It’s Atlanta Falcons Hate Week, folks. New Orleans Saints faithful are gathering around and reminiscing on some of the most embarrassing moments in the history of their rivalry, like that time Falcons owner Arthur Blank spent an entire offseason wringing his hands in disappointment after Saints safety Kenny Vaccaro speared Falcons quarterback Matt Ryan into the ground and nobody came to Ryan’s defense.
They’re also laughing at the time former Saints offensive tackle Jermon Bushrod was working out with some friends on Atlanta’s roster during the 2011 lockout and mentioned that Drew Brees was organizing an unofficial group training camp. Those anonymous Falcons, identities lost to time, got on the phone and told their teammates they needed to get group practices together, too.
These days, Saints fans are getting a kick out of the Falcons literally begging fans to show up for games: star defensive tackle Grady Jarrett made a plea to the media earlier this week, and today head coach Dan Quinn produced a work excuse so people can get to the game on a weekday:
We love the energy and juice you all bring on game day! Here’s your note for Friday. We cannot wait to be in front of you as the battle for the Division is at hand! #InBrotherhood pic.twitter.com/G6vD9a4CV0— Dan Quinn (@FalconsDQ) December 6, 2017
But few things are as easy to laugh at as things simply going off the script for Atlanta. The procedures and protocols for executing a clean punt can be intense in the NFL, but it’s usually a routine play. The team with the ball admits defeat and opts to kick it to the other side of the field. That sounds easy enough, but the Falcons found a way to mess it up.
2. Michael Mauti on the block, scoop, and score
The second-greatest punt-block-touchdown in Saints-Falcons history happened just a few years ago, ironically also on Thursday Night Football. The Falcons were 5-0 and talked about like title contenders, until the Saints upset them in what was probably nightmarish fashion.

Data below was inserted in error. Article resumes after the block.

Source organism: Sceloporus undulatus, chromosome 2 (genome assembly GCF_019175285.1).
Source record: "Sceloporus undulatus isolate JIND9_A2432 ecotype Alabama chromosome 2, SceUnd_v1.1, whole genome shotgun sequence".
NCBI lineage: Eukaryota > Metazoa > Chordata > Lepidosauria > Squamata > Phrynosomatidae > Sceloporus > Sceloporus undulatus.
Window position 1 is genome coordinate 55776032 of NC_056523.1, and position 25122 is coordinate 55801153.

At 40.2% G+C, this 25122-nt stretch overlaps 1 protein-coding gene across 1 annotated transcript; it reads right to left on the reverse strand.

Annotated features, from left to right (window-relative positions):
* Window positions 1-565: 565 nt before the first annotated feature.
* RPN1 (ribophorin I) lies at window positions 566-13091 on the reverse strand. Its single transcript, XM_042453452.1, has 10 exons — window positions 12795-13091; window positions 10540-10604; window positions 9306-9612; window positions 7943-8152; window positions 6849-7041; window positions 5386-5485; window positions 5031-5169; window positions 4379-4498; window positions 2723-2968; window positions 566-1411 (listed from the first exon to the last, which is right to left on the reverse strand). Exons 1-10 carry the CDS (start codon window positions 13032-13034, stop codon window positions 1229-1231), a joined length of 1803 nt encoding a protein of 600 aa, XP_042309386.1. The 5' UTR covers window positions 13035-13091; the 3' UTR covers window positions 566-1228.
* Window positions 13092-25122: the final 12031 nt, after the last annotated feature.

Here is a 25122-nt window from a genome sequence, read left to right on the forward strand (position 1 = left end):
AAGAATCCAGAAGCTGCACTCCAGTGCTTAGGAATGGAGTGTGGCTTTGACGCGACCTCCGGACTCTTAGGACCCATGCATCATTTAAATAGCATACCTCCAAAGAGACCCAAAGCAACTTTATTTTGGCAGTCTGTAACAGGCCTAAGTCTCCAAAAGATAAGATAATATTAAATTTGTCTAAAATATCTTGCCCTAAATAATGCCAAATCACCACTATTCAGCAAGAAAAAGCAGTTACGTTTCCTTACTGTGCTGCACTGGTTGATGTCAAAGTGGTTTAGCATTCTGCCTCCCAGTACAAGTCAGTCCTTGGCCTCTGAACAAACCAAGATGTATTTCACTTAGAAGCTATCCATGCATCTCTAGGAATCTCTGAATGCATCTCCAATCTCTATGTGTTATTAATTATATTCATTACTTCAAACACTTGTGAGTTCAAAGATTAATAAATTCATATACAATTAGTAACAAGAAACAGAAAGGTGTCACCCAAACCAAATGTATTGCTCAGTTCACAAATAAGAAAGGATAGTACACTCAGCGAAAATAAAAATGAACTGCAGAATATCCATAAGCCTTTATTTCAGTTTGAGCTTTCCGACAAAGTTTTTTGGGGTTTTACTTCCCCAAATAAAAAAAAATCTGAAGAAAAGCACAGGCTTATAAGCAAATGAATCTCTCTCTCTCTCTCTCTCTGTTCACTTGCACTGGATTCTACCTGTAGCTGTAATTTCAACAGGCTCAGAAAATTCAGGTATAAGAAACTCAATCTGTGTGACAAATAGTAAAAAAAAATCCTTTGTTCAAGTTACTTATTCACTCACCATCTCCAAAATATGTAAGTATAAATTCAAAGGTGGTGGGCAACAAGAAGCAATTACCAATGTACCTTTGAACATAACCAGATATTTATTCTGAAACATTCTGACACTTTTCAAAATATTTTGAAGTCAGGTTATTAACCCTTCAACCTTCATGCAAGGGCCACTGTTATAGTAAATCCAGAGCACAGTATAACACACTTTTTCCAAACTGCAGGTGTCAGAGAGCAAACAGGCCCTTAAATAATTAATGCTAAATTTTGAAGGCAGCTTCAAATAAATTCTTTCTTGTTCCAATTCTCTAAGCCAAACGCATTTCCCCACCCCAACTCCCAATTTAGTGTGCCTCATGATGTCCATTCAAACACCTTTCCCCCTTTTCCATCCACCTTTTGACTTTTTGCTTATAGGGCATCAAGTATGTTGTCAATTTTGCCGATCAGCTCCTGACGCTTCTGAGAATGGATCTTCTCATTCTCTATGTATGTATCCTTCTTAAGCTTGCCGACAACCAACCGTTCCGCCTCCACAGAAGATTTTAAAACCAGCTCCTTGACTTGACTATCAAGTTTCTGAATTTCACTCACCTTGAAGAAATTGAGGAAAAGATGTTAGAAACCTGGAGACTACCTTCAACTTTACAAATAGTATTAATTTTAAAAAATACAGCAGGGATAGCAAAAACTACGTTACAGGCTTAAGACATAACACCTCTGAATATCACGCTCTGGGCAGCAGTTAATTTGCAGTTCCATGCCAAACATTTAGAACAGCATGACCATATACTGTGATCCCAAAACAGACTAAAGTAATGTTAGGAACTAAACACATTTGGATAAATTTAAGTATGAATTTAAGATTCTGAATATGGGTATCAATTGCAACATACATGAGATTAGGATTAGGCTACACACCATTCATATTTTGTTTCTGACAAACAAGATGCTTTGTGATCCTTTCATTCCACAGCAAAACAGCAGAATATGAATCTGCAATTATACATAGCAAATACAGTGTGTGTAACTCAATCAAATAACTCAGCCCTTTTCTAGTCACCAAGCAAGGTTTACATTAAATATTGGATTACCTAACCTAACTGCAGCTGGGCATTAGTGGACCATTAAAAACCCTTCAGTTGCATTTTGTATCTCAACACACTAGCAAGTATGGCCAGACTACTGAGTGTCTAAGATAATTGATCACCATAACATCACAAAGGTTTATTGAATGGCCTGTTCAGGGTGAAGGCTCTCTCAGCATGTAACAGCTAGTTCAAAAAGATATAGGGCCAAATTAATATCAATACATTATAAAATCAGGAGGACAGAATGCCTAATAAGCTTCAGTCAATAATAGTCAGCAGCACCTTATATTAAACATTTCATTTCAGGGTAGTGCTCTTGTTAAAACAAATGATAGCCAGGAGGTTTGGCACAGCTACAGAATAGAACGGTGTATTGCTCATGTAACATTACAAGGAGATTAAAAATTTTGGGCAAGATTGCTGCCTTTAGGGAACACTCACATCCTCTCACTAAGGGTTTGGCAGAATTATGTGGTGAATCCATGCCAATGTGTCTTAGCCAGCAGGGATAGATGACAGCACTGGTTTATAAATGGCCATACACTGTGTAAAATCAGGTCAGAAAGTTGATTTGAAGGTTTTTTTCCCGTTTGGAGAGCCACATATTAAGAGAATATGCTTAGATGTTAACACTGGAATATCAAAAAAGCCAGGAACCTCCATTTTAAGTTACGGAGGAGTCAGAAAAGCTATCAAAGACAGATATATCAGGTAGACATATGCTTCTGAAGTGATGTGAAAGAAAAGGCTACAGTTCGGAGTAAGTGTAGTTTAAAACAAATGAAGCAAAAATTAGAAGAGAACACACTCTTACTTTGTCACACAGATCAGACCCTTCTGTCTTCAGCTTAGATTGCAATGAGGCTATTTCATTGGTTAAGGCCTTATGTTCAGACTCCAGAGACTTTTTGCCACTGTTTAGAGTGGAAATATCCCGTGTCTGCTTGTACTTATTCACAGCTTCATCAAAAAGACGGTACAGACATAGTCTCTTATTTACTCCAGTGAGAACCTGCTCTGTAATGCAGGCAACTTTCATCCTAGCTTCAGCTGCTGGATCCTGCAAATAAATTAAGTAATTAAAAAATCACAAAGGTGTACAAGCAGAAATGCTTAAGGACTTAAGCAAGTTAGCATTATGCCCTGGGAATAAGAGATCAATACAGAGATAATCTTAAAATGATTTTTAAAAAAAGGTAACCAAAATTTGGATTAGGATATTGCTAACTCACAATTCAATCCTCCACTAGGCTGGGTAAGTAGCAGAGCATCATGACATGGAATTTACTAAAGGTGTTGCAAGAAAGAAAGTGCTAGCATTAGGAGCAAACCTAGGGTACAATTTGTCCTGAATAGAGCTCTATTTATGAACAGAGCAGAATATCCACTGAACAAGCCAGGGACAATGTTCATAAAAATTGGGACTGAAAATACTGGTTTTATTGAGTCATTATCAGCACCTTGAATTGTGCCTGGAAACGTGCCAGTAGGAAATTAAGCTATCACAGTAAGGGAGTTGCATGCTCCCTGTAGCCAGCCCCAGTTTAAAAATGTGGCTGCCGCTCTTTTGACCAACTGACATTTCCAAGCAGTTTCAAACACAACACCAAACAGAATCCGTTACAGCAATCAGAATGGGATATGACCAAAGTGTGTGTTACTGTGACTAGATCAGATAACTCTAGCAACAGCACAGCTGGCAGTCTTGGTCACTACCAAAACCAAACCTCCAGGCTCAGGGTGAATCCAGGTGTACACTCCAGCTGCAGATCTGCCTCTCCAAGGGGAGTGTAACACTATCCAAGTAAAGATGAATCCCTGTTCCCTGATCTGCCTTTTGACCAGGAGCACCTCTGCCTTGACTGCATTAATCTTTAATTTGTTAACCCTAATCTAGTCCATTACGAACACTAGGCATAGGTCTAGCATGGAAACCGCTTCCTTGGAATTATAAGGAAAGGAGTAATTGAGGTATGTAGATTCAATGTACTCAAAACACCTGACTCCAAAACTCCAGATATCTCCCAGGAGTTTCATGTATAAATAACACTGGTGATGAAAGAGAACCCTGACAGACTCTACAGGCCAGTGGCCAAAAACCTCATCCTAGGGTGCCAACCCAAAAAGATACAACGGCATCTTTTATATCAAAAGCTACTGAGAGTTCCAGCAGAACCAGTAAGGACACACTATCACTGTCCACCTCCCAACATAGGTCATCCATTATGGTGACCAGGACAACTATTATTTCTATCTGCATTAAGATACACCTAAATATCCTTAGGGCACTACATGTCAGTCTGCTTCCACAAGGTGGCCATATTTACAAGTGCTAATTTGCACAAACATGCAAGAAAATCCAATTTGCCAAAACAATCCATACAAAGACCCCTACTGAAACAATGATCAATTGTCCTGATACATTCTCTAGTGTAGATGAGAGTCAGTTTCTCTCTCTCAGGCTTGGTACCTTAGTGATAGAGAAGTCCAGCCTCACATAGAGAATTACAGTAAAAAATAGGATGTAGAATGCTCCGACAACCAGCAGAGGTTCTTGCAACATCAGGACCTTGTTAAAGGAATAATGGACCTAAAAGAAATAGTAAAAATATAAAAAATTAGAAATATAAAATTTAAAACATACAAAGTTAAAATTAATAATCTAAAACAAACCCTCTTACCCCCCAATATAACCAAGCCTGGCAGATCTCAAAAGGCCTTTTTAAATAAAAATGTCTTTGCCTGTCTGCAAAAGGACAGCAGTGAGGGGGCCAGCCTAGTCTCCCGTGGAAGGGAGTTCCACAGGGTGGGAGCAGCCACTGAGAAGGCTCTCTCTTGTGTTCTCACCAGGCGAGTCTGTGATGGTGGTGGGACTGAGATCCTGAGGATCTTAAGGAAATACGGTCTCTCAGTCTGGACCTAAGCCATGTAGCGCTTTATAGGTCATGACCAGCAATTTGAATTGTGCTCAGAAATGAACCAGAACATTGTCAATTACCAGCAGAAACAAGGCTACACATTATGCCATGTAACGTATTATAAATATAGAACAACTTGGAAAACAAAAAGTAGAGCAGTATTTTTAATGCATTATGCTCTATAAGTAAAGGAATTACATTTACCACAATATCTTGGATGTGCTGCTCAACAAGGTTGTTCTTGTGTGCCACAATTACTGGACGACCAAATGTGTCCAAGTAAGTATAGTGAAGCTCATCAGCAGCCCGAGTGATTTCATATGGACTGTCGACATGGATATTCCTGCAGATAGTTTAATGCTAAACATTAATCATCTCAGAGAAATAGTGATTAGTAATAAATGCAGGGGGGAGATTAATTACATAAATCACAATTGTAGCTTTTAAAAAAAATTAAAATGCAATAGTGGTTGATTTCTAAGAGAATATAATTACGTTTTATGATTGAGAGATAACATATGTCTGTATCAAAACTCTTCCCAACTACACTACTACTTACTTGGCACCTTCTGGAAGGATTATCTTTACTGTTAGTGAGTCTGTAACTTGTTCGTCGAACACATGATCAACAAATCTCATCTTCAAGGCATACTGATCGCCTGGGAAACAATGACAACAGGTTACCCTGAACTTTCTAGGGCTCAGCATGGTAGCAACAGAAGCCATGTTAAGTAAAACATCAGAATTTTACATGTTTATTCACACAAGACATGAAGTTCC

The wheels fell off Atlanta’s hype train when recently-signed rookie linebacker Michael Mauti made a great special teams play, racing through the line unblocked to interrupt the punt. He even snatched the ball, and by extension Atlanta’s souls, off the turf and fell four yards into the end zone for a score.
You can relive this moment in Saints-Falcons history thanks to a clip from CSC’s own John Hendrix, or experience it in glorious high-definition by following this link to the NFL’s official YouTube page. Some goofy copyright rules somewhere prevented it from being embedded.
Michael. Freakin. Mauti. This play looks eerily familiar #Saints! https://t.co/wNyHJPNvW1— John Hendrix (@JohnJHendrix) October 16, 2015
1. Gleason makes history with the world watching
Man, what more needs to be said? Gleason was a fan-favorite even before this historic play, known for riding his bike around the French Quarter and Garden District. Since then he’s become an icon of resilience in the face of his battle with ALS. Whether it’s leading the Who Dat Chant in pregame ceremonies, announcing draft picks thanks to text-to-speech software, keeping vigil at the wake for Will Smith, or making jokes about the fight of his life on social media, Gleason’s reputation as an all-around great dude has just grown with time.
Throwback to Steve Gleason's blocked punt that up lifted the city of New Orleans after hurricane Katrina #WhoDat pic.twitter.com/xBu34RBd0S— Brenden Ertle (@BrendenE_Saints) August 11, 2015
But it all started with that blocked punt. If you’re reading this, there’s not much new I can tell you about the play made by Gleason and Curtis DeLoatch, who was the man on the spot to recover the ball and dive into the end zone for the score. He even dunked over the goalpost years before Jimmy Graham would make the celebration iconic. That said, this oral history told by the players and coached involved and assembled by the Times-Picayune’s Christopher Dabe is an excellent morning read. Instead I’ll ask you this: where were you when Gleason made it clear for all to see that the Saints were back in New Orleans?